"I thought something should happen, maybe a suspension with pay until the veracity was checked out," he said. "It struck everyone as odd that he was still around."
Tyson said the staffer eventually was made an intern case worker for a few weeks before he left the facility.
The policy
Campbell said FJAC takes very seriously its obligation to report abuse. He said he was sure any staff member who felt a youth was being harmed would report it to the authorities, "and if they don't, they're negligent." But he also laid out the company's multilayered policy for reporting incidents.
"Staff should be reporting it, first of all, to their supervisor and the administrator, and if they don't feel it's being addressed then they should report it to our corporate compliance officer," Campbell said. "If they're not satisfied then, then they can always go to outside agencies."
He said employees would only face possible reprimand for reporting out of turn.
Rep. Pat Colloton, R-Leawood, chairwoman of the House Corrections and Juvenile Justice Committee, said that isn't how the law reads.
"It sounds like they've got a horrible policy in place that goes against the SRS intent," she said.
JJA commissioner Jennings said it isn't unreasonable for a facility to have a policy that requires the staff to report alleged abuse to superiors first so they can try to address the problem immediately. But that policy shouldn't be used as "a process of screening of what is reported or not."
"Really an employer shouldn't do anything that dissuades an employee from doing their statutory requirement to report alleged abuse," he said.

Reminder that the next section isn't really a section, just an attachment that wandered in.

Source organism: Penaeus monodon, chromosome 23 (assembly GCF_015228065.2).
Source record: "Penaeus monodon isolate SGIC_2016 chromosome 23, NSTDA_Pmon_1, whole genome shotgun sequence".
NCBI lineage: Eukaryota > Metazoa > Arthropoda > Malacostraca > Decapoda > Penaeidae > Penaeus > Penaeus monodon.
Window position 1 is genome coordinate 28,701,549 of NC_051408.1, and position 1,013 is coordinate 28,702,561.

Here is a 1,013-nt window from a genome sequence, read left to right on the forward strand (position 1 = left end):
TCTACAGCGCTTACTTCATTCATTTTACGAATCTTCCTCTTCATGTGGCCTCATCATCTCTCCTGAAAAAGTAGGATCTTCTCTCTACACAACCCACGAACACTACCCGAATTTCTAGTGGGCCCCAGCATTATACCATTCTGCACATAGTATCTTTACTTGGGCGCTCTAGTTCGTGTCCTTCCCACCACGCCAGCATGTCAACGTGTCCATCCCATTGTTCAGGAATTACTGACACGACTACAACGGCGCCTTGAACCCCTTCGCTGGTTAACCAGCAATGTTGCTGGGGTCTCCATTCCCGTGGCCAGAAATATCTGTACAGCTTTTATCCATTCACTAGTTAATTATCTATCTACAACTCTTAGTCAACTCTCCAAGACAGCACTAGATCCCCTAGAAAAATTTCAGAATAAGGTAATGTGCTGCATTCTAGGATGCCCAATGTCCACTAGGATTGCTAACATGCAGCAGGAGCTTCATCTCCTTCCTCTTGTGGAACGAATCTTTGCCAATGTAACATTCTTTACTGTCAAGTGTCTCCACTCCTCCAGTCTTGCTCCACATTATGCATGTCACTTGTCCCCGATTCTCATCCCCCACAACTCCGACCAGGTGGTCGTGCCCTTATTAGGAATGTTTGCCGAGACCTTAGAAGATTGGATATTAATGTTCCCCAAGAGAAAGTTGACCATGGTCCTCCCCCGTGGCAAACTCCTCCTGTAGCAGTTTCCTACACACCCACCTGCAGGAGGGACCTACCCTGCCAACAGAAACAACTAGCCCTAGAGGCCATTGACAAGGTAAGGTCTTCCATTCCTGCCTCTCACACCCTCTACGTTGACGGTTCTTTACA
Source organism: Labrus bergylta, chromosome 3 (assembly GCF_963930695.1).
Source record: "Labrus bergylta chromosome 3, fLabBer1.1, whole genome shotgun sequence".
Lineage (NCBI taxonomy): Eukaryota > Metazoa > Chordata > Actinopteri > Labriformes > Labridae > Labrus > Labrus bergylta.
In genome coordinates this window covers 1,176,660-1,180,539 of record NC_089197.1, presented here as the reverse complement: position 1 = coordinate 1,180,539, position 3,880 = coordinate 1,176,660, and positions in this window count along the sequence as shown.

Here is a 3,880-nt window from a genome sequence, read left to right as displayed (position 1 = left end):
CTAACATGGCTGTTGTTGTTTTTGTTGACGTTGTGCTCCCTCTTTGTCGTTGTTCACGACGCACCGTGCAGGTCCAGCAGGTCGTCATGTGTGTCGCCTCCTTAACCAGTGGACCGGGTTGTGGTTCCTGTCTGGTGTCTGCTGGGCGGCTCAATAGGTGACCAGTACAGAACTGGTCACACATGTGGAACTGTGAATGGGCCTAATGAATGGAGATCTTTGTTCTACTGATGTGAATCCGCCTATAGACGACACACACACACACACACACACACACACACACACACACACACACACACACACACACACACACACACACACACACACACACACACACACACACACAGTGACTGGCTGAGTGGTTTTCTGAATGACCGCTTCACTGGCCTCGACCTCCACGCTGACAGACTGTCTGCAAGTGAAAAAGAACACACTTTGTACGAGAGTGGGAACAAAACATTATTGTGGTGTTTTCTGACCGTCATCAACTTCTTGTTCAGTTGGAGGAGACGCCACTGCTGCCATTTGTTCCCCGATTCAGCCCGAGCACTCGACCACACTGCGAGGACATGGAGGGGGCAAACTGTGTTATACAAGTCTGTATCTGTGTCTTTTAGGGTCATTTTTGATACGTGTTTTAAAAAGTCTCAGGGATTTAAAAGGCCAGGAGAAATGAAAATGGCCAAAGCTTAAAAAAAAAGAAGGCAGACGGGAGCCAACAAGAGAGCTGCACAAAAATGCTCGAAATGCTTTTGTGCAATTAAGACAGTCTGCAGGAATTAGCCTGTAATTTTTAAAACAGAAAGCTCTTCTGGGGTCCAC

That being said, Jenning said, FJAC and other contractors "are in a position that they are able to ensure the environment is healthy and safe."
Campbell reiterated that most of the allegations haven't been substantiated by any state agency.
"Allegations can be made by people that maybe aren't the happiest with their employers," he said. "We're very concerned by every allegation. That's why we want to look into them."
James Carlson can be reached at (785) 295-1186 or

Tuesday, January 26, 2010

Kansas "The Best Interest Of The Child"

Another Kansas Lawsuit Against Social Workers, Judge, County Attorney ETC... Woodward et al v. DCCCA Inc. et al

Judge Rebecca Lindamood on left is listed on this lawsuit.
Woodward et al v. DCCCA Inc. et al
Plaintiffs:James W. Woodward and Destiny Brown
Defendants:DCCCA Inc., CASA, Randy Kauffman, Rebecca Lindamood, Charles Hart, Cheryl M. Pierce, Darrin C. Devinney, Kathleen Sebelius, Don Jordon, Deb Maaeir, Jennifer Wiebe, Loresa Lewis, Phyllis K. Webster, Janet Jacobs, Marry Lee Armstrong, Leslie Jensby, David McElhiney, Kelly Elliott, Tanya Lynn, Kristine Wilscam, Carmel Poor, Tom McDowell and Joshua AndrewsCase
Filed:December 24, 2009
District CourtOffice:Wichita Office [ Court Info ]County:XX US, Outside State
Presiding Judge:District Judge J. Thomas Marten
Referring Judge:Magistrate Judge Karen M. Humphreys
Nature of Suit:Civil Rights - Other Civil Rights
Cause:42:1983 Civil Rights Act
Jurisdiction:Federal Question
Jury Demanded By:Plaintiff
Amount Demanded:$5,100,000.00
Magistrate Judge: Rebecca Lindamood
Greenwood County Magistrate Court
311 N. MainEureka, KS 67045
Ph: 620-583-8155
Also listed in this lawsuit is the Secretary of SRS Don Jordan
and former Kansas Governor Kathleen Sebelius

What about Judge Lindamood?
She has a history of kicking kids out of school and forcing them to get a GED.
Article from 2005:
Kansas Judge Is Ordering Teens To Drop Out Of School
KAKE On Your Side InvestigationReporter: Jeff Golimowski
Thursday, Nov. 3, 2005